You can book it: This is the year Van Brocklin's record comes down

Norm van Brocklin photo courtesy of the Los Angeles Rams
Norm van Brocklin photo courtesy of the Los Angeles Rams

(Photo courtesy of the St. Louis Rams)

By Clark Judge

Talk of Fame Network

Norm Van Brocklin's single-game passing record of 554 yards has lasted 63 years, but at the rate quarterbacks are going ... and at the rate records are falling ... it may not last another 63 days.

I'm serious.

Last weekend, Pittsburgh's Ben Roethlisberger threw for a franchise-record 522 yards against what was then the league's third-ranked defense, and he was one of four quarterbacks that day who threw for over 400. That's not a coincidence. It's a trend.

There are seven quarterbacks this season with over 400 yards in one game, and two -- Joe Flacco and Nick Foles -- with over 60 pass attempts. Flacco and Foles are not among the game's top- shelf passers. Not yet, at least. But Drew Brees and Andrew Luck are, and Brees threw 57 times in one game, and Luck threw 53 times in another. If they don't break Van Brocklin's record this season it won't be for lack of trying.

I think you get the picture: Norm Van Brocklin, your record is in deep kimchi.

It's not that quarterbacks and wide receivers are that much better. It's that the rules applied to them are that much different. Van Brocklin played in an era where quarterbacks threw down the field, not across it; where wide receivers were mugged by aggressive defensive backs; and where onrushing linemen destroyed the pocket by destroying the quarterback -- sometimes with blows to the head.

Not anymore. With rules changes and rules emphases, quarterbacks are protected, wide receivers are untouched and defensive backs are handcuffed. Put them together, and you have a passing league where a third-string quarterback, Colt McCoy, sets a Washington franchise accuracy record for passers with at least 30 attempts by completing 83.3 percent of his attempts against the NFC's first-place team.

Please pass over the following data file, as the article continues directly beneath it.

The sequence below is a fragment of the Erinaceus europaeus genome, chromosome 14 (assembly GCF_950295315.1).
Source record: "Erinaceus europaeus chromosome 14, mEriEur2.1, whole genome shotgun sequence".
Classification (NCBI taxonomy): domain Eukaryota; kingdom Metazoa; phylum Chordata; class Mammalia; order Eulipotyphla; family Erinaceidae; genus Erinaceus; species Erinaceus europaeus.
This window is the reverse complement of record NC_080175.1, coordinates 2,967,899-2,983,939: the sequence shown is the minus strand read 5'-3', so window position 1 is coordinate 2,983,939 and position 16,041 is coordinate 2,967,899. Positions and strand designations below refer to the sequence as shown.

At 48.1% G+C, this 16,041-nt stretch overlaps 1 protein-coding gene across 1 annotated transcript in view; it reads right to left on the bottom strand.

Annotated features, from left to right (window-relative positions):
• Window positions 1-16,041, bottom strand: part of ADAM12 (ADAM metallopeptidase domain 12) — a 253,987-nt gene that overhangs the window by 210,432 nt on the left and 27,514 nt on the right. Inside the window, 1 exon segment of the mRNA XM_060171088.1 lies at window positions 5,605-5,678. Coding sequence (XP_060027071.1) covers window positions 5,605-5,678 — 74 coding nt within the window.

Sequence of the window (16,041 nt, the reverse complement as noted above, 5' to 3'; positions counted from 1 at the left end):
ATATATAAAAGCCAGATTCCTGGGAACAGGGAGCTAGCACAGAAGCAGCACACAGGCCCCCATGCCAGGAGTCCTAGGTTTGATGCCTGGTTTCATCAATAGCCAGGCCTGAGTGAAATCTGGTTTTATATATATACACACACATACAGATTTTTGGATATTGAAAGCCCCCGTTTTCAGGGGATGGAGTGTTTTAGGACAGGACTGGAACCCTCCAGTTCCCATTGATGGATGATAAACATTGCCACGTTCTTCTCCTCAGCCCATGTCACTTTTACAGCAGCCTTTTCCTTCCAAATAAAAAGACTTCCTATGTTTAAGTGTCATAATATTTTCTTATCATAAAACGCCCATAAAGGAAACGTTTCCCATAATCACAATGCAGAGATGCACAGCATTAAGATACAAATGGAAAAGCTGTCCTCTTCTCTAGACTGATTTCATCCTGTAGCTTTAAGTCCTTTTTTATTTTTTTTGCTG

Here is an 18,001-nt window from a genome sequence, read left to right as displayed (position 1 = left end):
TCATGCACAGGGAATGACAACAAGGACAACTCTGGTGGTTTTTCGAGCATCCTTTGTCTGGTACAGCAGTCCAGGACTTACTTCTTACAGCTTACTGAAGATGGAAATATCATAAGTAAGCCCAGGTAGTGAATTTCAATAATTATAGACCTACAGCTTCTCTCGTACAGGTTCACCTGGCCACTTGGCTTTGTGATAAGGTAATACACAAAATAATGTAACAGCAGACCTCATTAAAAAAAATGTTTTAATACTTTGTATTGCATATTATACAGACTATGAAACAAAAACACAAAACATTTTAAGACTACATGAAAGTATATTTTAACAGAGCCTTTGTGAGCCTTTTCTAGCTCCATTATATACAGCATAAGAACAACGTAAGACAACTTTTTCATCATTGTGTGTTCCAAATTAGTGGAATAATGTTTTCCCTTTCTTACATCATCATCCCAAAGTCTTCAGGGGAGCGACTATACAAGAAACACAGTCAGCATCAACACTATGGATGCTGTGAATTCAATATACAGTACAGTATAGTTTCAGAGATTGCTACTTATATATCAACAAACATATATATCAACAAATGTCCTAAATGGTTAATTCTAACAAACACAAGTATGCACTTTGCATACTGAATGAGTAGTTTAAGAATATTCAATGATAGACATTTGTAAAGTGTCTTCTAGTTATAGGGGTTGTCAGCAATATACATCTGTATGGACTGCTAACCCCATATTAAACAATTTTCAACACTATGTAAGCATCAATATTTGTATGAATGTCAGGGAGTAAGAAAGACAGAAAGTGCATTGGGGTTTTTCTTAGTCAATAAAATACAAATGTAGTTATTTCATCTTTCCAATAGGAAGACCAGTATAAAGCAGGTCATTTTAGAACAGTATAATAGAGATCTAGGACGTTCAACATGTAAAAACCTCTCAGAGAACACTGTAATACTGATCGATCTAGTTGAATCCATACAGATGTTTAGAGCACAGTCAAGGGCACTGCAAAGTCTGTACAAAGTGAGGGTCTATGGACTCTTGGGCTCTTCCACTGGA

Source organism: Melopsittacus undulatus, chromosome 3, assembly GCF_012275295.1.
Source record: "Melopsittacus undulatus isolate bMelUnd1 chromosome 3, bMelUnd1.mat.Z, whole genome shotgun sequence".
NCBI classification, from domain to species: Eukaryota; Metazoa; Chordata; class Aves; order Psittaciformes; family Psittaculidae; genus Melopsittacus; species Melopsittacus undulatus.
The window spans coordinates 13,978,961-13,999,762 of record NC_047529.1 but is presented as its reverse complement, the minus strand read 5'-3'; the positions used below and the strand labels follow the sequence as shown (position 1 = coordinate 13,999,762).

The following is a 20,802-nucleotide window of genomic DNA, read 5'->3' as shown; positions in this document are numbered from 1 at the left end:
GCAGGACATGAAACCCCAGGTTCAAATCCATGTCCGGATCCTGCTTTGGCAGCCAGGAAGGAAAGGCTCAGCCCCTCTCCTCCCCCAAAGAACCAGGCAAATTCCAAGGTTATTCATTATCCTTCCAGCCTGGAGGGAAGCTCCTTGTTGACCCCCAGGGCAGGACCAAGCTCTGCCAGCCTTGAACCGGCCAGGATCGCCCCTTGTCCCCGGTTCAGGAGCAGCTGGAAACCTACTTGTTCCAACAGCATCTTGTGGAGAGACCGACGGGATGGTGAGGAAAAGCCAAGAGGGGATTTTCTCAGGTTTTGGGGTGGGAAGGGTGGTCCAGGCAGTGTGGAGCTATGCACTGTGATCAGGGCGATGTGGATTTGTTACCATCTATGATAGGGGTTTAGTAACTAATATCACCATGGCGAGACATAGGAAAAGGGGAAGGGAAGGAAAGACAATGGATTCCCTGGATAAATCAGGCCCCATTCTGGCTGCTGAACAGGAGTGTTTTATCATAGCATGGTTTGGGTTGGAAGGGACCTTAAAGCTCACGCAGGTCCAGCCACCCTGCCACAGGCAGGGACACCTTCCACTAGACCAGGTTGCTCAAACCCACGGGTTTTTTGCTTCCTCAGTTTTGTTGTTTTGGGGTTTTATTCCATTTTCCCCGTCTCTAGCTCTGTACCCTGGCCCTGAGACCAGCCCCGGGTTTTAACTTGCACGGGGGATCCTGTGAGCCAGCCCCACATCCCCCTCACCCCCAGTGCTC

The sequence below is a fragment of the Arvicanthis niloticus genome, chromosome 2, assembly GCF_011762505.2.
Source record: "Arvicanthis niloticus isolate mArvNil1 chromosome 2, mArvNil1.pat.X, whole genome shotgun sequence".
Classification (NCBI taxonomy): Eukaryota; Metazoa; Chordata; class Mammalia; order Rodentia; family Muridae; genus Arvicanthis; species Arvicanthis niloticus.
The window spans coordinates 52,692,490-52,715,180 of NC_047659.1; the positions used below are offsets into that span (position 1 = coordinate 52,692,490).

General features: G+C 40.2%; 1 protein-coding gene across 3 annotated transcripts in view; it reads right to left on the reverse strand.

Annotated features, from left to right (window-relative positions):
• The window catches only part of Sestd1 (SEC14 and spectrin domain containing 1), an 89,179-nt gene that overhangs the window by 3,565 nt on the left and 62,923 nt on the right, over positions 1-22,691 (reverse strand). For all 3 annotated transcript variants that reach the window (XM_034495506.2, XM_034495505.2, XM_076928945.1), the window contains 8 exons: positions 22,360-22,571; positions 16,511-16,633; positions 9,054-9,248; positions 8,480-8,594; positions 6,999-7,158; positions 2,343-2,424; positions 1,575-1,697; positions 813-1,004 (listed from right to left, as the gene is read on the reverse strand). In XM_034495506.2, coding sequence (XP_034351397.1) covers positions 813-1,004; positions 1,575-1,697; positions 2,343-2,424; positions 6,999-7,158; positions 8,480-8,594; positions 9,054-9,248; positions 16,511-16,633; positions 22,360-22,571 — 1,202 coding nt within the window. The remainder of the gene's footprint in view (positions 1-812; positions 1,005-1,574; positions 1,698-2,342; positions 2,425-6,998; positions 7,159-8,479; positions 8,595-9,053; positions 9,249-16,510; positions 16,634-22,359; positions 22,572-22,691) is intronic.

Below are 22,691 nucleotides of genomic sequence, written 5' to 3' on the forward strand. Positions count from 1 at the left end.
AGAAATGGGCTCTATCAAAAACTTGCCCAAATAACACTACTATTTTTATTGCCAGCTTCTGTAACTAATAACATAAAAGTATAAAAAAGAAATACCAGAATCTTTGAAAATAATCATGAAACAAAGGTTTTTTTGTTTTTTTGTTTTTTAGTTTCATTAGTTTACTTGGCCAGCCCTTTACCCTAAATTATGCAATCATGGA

Everywhere you look, offensive marks are under siege ... and that includes running backs. Jim Brown held the record for consecutive 100-yard rushing games to start a season for 56 years. That changed this season when DeMarco Murray broke it, and he adds to it each weekend -- with the mark at eight straight and counting.

But it's the passing game where the walls come crashing down. The Colts' Luck has thrown for 300 yards in his last six games, and, with another big performance Monday night, he ties Peyton Manning for the third most in NFL history.

Manning, of course, is the guy who last year not only set a league record for touchdown passes (55) but who opened they year by throwing for seven scores against defending Super Bowl champion Baltimore. It tied the NFL record, and, as it was the first time it was done since 1969, it was supposed to be a testimony to Manning's extraordinary ability.

Then Foles did it eight weeks later.

The message is as loud as it is clear: Norm Van Brocklin's record is in serious danger of falling sooner or later --with the smart money on sooner. We live in an age where seven quarterbacks this week have passer ratings of 100 or better, including Kyle Orton -- who never had a rating higher than 87.5 in a season with at least 50 attempts; where the average completion percentage is 63.2 and where the average for passing yards in one game is 244.

That tells me one thing. And it should tell you, too. It won't be long before Norm Van Brocklin's passing record joins Jim Brown's rushing record.

In the rear-view mirror.